Big Class writing project joins national 826 network

May 24, 2018

826 New Orleans Executive Director Doug Keller and Development Manager Kortney Morrow at the nonprofit's new headquarters. - PHOTOS BY KANDACE POWER GRAVES

PHOTOS BY KANDACE POWER GRAVES
826 New Orleans Executive Director Doug Keller and Development Manager Kortney Morrow at the nonprofit’s new headquarters.

One of the most important things a child can learn is that words matter — and specifically that their words matter. It’s a tenet behind 826 New Orleans (www.826neworleans.org), a program that nurtures writing and communications through workshops and other programs for youth ages 6-18.

The program is not new. It has been operating in New Orleans as Big Class since 2010, but today changed its name and joined the national 826 network of writing programs already established in Ann Arbor/Detroit, Boston, Chicago, Los Angeles, New York City, Washington, D.C. and San Francisco, where the nonprofit originated in 2002 under the direction of author David Eggers and educator Ninive Calegari. The name comes from the address on San Francisco’s Valencia Street where the first program started.

The New Orleans program’s name change coincides with the nonprofit moving into a new space at 1740 St. Bernard Ave., where it will operate the New Orleans Haunting Supply Co., a store selling ghost-themed products and books from the writing programs to support the nonprofit, as well as classrooms for writing, a studio for podcasts and coding, a printing lab and more.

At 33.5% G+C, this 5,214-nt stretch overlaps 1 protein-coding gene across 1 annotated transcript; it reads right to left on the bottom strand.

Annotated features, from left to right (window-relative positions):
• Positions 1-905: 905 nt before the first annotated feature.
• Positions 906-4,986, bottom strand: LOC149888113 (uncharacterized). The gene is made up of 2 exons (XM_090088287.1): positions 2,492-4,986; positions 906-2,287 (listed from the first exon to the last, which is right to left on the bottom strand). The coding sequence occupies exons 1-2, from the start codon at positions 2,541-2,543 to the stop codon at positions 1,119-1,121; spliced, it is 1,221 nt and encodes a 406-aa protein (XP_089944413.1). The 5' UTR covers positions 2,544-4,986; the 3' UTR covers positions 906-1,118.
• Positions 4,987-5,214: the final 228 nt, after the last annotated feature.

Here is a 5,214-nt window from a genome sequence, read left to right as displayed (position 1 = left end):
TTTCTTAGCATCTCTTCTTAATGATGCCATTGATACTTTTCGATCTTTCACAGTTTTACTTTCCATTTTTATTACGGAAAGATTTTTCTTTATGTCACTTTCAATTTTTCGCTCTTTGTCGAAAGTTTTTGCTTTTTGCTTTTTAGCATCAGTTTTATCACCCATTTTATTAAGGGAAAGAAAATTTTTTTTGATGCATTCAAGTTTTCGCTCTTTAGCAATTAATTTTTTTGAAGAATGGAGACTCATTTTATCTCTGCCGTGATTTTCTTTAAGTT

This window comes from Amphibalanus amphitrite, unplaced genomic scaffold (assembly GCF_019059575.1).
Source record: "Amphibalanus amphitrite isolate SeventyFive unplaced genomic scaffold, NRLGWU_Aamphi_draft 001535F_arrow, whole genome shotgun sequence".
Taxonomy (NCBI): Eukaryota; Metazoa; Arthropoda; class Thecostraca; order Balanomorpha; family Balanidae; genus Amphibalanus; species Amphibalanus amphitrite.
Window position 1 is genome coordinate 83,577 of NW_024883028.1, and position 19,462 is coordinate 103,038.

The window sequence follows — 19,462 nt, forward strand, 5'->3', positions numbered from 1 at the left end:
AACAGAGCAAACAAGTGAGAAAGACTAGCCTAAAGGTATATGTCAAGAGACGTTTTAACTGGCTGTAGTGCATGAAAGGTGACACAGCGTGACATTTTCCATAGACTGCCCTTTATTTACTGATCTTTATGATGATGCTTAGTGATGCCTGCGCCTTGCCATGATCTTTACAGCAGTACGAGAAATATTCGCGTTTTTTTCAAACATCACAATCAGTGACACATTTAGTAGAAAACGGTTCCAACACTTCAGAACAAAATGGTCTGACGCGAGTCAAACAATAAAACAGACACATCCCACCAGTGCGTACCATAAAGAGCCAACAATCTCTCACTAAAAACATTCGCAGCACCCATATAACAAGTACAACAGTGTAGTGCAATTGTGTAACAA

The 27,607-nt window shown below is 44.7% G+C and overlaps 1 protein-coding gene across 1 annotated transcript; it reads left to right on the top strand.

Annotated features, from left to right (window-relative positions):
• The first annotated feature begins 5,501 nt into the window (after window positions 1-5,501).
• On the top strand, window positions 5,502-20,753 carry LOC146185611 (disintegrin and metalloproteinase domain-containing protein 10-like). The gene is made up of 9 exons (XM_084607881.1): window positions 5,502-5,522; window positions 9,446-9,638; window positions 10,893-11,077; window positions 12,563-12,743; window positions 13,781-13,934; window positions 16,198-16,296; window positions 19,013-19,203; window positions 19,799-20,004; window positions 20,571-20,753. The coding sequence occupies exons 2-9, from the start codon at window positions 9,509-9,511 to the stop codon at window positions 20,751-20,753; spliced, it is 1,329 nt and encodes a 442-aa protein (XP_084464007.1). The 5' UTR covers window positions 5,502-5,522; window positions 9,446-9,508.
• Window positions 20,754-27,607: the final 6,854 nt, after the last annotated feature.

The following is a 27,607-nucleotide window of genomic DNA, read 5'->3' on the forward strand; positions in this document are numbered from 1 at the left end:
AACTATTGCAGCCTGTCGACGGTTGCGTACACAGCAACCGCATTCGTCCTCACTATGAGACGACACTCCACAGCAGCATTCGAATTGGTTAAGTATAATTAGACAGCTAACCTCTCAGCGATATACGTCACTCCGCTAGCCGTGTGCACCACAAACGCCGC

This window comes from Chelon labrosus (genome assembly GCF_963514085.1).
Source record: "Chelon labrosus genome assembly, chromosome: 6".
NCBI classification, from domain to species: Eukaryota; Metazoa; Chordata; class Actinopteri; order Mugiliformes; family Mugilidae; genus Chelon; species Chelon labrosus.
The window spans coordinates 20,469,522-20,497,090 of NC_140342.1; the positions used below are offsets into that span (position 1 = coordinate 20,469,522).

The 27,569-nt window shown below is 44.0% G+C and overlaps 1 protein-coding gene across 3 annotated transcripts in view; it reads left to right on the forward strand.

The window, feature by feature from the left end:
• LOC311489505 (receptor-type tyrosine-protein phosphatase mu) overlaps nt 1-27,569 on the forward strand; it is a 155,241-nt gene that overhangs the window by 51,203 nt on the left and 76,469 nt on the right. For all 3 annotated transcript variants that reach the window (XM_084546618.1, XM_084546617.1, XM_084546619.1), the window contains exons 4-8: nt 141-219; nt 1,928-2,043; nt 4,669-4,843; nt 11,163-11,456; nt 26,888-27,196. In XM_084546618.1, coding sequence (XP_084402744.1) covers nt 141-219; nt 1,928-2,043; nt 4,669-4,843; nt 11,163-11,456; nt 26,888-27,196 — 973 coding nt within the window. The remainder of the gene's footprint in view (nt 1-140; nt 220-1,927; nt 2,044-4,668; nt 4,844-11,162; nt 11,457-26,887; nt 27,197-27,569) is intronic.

Visitors to 826 New Orleans are greeted with a display featuring the latest book published by the group, - PHOTOS BY KANDACE POWER GRAVES
PHOTOS BY KANDACE POWER GRAVES
Visitors to 826 New Orleans are greeted with a display featuring the latest book published by the group.

(All the 826 chapters have stores based on different themes: pirates in San Francisco, robots in Michigan, time travel in Los Angeles, secret agents in Chicago, magic in Washington D.C., superheroes in New York and bigfoot in Boston.) The New Orleans group held a sneak peek of the new location Monday, May 21, and expects to open its store to the public Aug. 26. Students will begin workshops and field trips at the new building in September.

“We started eight years ago as Big Class … and have served 4,000 students since then,” Executive Director Doug Keller says. “With this space we’re joining the (national 826) network.”

PHOTOS BY KANDACE POWER GRAVES

PHOTOS BY KANDACE POWER GRAVES

New Orleans’ program is the first 826 chapter established since 2010, and the first in the South, says Keller, formerly the executive director of Big Class. “We’re scheduled to serve about 2,000 students next year,” he says. “We served about 1,500 last year (as Big Class). Eventually our goal with this space is to get to 3,000 students a year.”

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